The Journal: You Want to Read This

In today’s Journal

* Quote of the Day
* Yesterday
* A great mentoring student
* Topic: How Specifically to Write Into the Dark
* My mentoring student also asked
* Because I know
* Today
* Of Interest
* The Numbers

Quote of the Day

“To move past obstacles you need to move. The hardest obstacles to do that with are the ones you create yourself.” Colin Mobey

Yesterday, as promised, I read over the 3000 words I’d written on The Others. It was gibberish. I threw it out. I kept only the idea.

Sometime today I’ll write a new opening for that idea or for another one (character with a problem in a setting) and if it runs I’ll continue with it. If it doesn’t, I’ll write another one.

A great mentoring student emailed me with some problems he’s encountering while trying to write off into the dark. He’s giving it that old college try. (grin)

He’s “trying to stay in the head of the character,” by which he means he’s “focusing on small things like where should the character move to next in the setting, what would he/she do with her hands now, would he look up or down at this point etc.”

Finally, he wrote, “Do you have any advice to make this easier?”

And here we are. I decided to share here what I wrote in my lengthy response. Bear with me. This will be long, but you might find a gem or two here.

Topic: How to Write Into the Dark

I went through exactly the same thing when I first decided to give WITD an honest try. Plus I was skeptical.

In the back of my mind, I was going to prove Dean Wesley Smith wrong. How could he possibly ‘know’ WITD would work for me? After all, he was already a successful writer with over a hundred novels and several hundred short stories published. OF COURSE it would be easy for him to give up the myths and Just Write.

Then I found out he NEVER SOLD A SHORT STORY until he stopped rewriting. And that was almost by accident.

Back in the mid-‘70s, he was writing a story a week in a mutual challenge and sending it off to a publisher. (He and another writer, Nina Kiriki Hoffman, challenged each other. The first to fail to send off a short story to a publisher every week would have to buy the other a steak dinner.)

He was late one week, so he sat down and hammered out a short story, then mailed it off just before the deadline.

And the publisher bought it. Even though Dean hadn’t revised or rewritten it. (This is about the time he stumbled across Heinlein’s Rules in a tiny old book of essays in his bookstore.)

Still, he figured it must be a fluke, so he went back to writing stories earlier in the week so he would have time to revise and rewrite.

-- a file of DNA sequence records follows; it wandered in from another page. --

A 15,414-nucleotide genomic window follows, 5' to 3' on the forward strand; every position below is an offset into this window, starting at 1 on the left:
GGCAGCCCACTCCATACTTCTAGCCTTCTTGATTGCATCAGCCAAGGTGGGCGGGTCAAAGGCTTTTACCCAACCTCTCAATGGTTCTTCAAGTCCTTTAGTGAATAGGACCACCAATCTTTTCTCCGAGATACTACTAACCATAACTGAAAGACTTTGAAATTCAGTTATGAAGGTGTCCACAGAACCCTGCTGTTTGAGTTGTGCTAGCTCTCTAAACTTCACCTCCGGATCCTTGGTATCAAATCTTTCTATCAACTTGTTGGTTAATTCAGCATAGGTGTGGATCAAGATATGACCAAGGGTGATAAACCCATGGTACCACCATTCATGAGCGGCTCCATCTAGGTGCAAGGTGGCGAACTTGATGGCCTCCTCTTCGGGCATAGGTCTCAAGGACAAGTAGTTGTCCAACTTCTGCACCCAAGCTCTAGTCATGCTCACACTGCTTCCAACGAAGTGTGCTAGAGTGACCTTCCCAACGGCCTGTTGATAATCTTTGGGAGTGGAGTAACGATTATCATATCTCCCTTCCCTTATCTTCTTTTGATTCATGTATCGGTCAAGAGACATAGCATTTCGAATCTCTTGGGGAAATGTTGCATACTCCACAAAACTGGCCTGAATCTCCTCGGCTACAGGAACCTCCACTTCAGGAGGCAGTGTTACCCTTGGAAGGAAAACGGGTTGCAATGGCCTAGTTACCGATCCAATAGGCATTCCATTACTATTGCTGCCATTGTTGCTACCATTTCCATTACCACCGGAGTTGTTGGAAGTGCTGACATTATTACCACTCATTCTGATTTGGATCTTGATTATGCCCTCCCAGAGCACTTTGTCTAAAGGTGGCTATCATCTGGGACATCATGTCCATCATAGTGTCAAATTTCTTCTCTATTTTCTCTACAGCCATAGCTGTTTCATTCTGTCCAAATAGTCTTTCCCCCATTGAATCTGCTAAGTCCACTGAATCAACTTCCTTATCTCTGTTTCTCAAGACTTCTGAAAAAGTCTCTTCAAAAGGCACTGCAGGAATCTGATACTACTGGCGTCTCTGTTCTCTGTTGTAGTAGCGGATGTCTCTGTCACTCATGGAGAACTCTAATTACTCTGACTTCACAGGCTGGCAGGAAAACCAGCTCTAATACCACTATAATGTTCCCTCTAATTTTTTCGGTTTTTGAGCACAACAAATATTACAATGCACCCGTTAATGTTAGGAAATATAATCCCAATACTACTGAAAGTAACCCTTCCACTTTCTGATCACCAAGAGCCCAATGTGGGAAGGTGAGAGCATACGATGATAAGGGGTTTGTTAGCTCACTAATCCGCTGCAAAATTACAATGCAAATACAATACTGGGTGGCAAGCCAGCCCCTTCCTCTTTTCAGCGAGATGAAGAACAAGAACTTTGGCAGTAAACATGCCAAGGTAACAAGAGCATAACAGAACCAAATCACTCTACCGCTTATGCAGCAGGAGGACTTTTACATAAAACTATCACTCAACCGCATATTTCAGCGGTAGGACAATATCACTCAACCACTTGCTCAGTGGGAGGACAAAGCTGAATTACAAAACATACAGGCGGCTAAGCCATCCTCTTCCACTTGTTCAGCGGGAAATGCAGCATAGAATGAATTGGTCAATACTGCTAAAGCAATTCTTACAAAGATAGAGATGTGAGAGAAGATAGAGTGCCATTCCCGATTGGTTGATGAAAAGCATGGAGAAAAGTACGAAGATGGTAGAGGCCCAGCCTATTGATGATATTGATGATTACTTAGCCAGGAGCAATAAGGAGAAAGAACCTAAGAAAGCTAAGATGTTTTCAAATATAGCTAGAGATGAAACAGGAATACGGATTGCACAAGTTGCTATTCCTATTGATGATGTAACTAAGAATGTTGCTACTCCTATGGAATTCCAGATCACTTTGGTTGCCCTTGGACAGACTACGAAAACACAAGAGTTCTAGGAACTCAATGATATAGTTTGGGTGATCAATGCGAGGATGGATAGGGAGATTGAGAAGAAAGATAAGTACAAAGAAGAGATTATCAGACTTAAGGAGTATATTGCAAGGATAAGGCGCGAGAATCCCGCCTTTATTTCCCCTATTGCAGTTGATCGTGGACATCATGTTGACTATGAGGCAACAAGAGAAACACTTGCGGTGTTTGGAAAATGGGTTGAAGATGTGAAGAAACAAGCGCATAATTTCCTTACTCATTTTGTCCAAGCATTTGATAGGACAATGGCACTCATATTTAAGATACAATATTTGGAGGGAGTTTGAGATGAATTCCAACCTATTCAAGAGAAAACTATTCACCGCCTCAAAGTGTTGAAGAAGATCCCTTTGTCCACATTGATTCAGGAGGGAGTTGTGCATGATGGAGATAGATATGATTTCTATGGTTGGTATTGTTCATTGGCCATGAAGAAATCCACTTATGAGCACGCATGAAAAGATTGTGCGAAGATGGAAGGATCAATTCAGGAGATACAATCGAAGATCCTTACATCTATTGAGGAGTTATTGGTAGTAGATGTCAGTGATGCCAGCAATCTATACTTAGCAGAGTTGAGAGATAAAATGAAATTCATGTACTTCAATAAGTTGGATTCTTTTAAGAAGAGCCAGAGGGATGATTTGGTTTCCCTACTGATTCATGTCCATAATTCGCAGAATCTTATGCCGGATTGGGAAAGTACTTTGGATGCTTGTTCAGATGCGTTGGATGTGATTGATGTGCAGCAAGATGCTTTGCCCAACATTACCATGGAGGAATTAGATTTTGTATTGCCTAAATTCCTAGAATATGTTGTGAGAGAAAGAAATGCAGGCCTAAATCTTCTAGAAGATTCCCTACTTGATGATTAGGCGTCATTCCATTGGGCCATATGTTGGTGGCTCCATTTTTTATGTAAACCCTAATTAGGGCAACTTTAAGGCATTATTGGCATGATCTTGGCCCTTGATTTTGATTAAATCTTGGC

And his stories stopped selling.

He finally put two and two together and decided to do it Heinlein’s way: Write (rule 1). Don’t rewrite (rule 3). Send it off (rule 4).

And his stories started selling again. And very soon afterward, he sold his first novel to a New York publisher.

He soon became known as a “fast” writer because he could write a 60,000 word novel in 60 hours. (Because he wasn’t rewriting, duh.) And with New York understanding he could write “fast” the offers started to pour in.

All because he trusted Heinlein’s Rules.

Along with that, Nina Kiriki Hoffman advised him to “dare to be bad”; in other words, risk trusting his own creative subconscious. He took that dare, and he never looked back.

I did the same thing. I wrote my first short story in this new way on April 15, 2014. The title was “Consuela,” my very first WITD story (If you’d like to see it, email me at and I’ll send it to you.)

The point is, I’d chosen Dean as a mentor, and I knew the only way I could prove him wrong (or right) was to give WITD and Heinlein’s Rules an actual try. (He wasn’t advising me directly. I was gleaning things from his website and occasionally emailed him.)

So I did. The more I tried to WITD, the louder the critical voice became: (what happens next? what does the character do with his hands now? what would the character notice in the setting next? etc.) Sound familiar? (grin)

One day Dean told me to “Stop ‘trying.’ Just write the stupid story.” Then he said, “But if you can’t, that’s all right. Every writer is different.”

Well, I thought if WITD really works, then that “every writer is different” thing was just a way to give myself an out. The thing is, I didn’t WANT an out. I wanted to either prove WITD worked or didn’t work.

And I’m stubborn. His “every writer is different” sounded like challenge to me, like maybe I didn’t have what it takes to let go and just write off into the dark.

So I pushed that critical voice down each time it popped up because I was determined to give WITD a real try. (But I was still skeptical.)